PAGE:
Relevancy & Credibility: Millennials and the Church

This post is primarily written by my husband, Kevin. Back story: our church has been hosting millennials meetings recently (geared to ages 15-30), trying to find out what makes our generation come to church and what makes us leave. Many at these meetings suggested creating new programs and events to bring in youth, but Kevin and I feel that the solution is much simpler. Here are a few thoughts; we welcome feedback!

IMG_1740The early twentieth century was defined by the Greatest Generation; the middle and late twentieth century by the baby boomers. As the twenty-first century dawns, everyone’s attention is turning toward the millennials. Politicians want to know what their hot-button issues are. Businesses want to know what products they want. Social commentators want to know what kind of a society we will pursue. And the church has questions too. Namely:

-How can the church attract and minister to millennials?

-How can the church retain millennials?

Two separate questions, but ones which I believe are completely interconnected.

Why are millennials leaving?

A big part of this is simply the endemic problem millennials have with commitment in general. In an age of unprecedented access to information, connectivity, and mobility, we have limitless options. With so many choices, many millennials find decision making and commitment difficult, but drifting and sampling easy. Add to this the increasing cacophony of voices demanding our time, money, intellect, and allegiance—in a way it’s easy to see why today’s young people are so prone to bounce around. I suppose in some ways this has always been true of the youth demographic and I doubt it will ever change. That being said, I believe the church can still wade into this churning tide of information and demanding voices and provide a safe, stable harbor.

This leads me to my first thought: the “relevancy” of the church lies in being an institutional rock, not a trendy corporation. I think many churches confuse relevancy with trendiness. But as a millennial, I can personally attest that the church has a lot to offer as a sanctuary where we can meet face-to-face, tune out an exhaustingly loud and busy world, turn off our devices and reconnect with ourselves, our neighbor, and our God.


But if we want to be relevant, we first need to restore our credibility. The recurring theme of my discussions with both former and current churchgoers (and, I might add, those who have avoided church altogether) is that as Christians, individually and institutionally, we have largely lost our credibility. We have done this by:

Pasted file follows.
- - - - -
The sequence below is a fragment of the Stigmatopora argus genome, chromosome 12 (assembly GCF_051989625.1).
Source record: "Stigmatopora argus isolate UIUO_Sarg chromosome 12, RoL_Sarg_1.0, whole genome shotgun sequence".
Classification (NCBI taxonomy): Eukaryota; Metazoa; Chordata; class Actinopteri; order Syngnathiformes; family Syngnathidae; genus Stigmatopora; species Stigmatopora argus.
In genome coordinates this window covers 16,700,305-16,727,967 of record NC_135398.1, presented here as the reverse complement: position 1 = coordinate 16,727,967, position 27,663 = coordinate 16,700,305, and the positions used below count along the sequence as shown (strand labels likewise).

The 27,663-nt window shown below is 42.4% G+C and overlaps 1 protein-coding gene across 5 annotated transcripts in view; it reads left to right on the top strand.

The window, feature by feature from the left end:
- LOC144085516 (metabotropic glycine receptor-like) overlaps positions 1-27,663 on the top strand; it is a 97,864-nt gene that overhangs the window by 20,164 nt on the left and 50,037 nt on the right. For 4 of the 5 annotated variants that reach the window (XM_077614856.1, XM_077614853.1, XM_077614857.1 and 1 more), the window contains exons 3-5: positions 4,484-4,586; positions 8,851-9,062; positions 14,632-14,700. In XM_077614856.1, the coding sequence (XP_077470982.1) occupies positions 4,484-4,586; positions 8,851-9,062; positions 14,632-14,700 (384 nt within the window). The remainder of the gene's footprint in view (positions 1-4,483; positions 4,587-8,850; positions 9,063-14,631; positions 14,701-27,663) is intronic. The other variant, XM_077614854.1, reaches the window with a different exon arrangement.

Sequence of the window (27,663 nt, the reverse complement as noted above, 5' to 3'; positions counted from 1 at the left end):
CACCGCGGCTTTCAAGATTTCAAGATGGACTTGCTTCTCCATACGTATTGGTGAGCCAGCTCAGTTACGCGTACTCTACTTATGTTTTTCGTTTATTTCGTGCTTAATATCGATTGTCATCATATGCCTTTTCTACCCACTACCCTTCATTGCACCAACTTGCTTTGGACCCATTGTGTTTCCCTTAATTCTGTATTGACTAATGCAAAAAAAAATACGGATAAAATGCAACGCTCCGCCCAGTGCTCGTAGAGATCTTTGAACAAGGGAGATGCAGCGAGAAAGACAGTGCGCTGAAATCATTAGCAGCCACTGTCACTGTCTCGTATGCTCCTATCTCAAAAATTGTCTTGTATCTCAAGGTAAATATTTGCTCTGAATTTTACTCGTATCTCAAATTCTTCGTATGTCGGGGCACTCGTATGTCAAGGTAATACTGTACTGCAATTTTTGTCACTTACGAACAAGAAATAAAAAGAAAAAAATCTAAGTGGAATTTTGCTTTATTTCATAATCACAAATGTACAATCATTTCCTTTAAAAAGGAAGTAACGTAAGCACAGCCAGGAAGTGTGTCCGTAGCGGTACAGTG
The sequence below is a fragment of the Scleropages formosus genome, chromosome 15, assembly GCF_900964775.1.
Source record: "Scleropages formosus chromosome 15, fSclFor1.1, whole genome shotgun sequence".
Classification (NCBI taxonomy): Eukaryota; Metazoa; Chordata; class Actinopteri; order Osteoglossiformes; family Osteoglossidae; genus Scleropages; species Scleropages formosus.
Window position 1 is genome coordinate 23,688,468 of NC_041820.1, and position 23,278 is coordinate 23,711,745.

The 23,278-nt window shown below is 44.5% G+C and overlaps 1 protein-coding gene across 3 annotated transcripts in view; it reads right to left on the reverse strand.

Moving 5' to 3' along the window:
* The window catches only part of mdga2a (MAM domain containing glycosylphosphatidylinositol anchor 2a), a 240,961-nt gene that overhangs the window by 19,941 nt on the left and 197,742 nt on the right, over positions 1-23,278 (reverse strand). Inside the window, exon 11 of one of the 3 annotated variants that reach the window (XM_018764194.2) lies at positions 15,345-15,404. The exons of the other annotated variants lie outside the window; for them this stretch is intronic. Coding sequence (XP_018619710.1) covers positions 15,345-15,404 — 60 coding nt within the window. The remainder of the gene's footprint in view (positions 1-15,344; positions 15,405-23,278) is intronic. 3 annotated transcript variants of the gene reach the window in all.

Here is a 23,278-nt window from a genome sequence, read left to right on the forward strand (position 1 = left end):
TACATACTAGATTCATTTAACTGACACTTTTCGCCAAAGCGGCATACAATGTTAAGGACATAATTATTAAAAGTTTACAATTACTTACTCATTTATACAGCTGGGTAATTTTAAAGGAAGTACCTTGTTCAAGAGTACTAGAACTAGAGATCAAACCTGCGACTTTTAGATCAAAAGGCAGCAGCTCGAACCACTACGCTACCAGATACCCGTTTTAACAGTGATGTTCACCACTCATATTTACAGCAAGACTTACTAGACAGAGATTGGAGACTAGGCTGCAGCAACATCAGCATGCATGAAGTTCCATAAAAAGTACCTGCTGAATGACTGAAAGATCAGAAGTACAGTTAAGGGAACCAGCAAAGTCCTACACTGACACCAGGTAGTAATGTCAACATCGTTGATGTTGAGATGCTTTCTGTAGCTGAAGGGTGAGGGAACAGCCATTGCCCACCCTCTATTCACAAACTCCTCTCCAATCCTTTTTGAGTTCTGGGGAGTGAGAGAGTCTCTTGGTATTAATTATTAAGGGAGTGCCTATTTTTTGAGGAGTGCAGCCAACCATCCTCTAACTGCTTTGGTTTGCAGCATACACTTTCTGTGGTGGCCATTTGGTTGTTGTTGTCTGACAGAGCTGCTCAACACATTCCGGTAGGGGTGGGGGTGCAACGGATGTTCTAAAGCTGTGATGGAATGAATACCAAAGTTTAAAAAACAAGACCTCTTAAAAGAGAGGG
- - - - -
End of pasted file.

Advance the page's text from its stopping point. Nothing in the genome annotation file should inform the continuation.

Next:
• creating a “Christian” subculture that is subpar in nearly every way
  • becoming more combative and less collegiate
  • overspiritualizing and preaching a message that is not lining up with reality

Credibility: A problem with “Christian” subculture

Throughout its history, one of the core tenets of the church was to celebrate, explore, support, and affirm that which is true, good, and beautiful—because these things are a reflection of our amazing God.

Yet the feedback I’ve gotten from Christians, atheists, and agnostics is that we have completely shot ourselves in the foot by so vigorously and vocally supporting anything that labels itself Christian. We may preach the true, the good, and the beautiful, but then we advocate for the latest Christian band or movie—which is often notoriously not beautiful, barely good, and not even that truthful. This is completely destroying our credibility. Deciding whether to watch or listen to media based on its Christian label first and foremost makes it seem as though we don’t value good art in itself. When we start asking “is it Christian enough?” rather than “is it good art?” we limit ourselves and lower our standards.

I understand wanting to support clean movies and music in an era where PG-13 might as well be X. However, when we fail to honestly critique Christian material the same way we critique secular works, we come off as biased, non-credible, and hypocritical—which we are.

I’m not saying we need to completely discard the Christian genre, but at the very least, we need to apply the “true, good, and beautiful” rubric to ourselves before judging others. I have personally found that doing so restores a level of credibility and opens doors to address deeper issues. It may well be time to—as adults—leave the Christian subculture behind and once again try being “in the world”—not “in our own world.”

Credibility: A problem of conversing

Another way we can restore credibility is by adopting a more collegiate atmosphere where opposing ideas can be safely exchanged and considered. Absolute truth exists. Of this I am supremely convinced. I loudly applaud the church for being a rock in a culture of subjectivity. That being said, there are actually precious few absolute truths which can be proven with one hundred percent certainty. There are far more gray areas. I think that both on an individual and institutional level, the church needs to do better at acknowledging the plausibility of various theories and humbly entering into vulnerable and open dialogue with those of differing opinions. After all, if we believe that truth exists, and that it will always rise to the top, why shy away from theories that conflict with ours? Isn’t it true that we might be wrong? Or only partly right?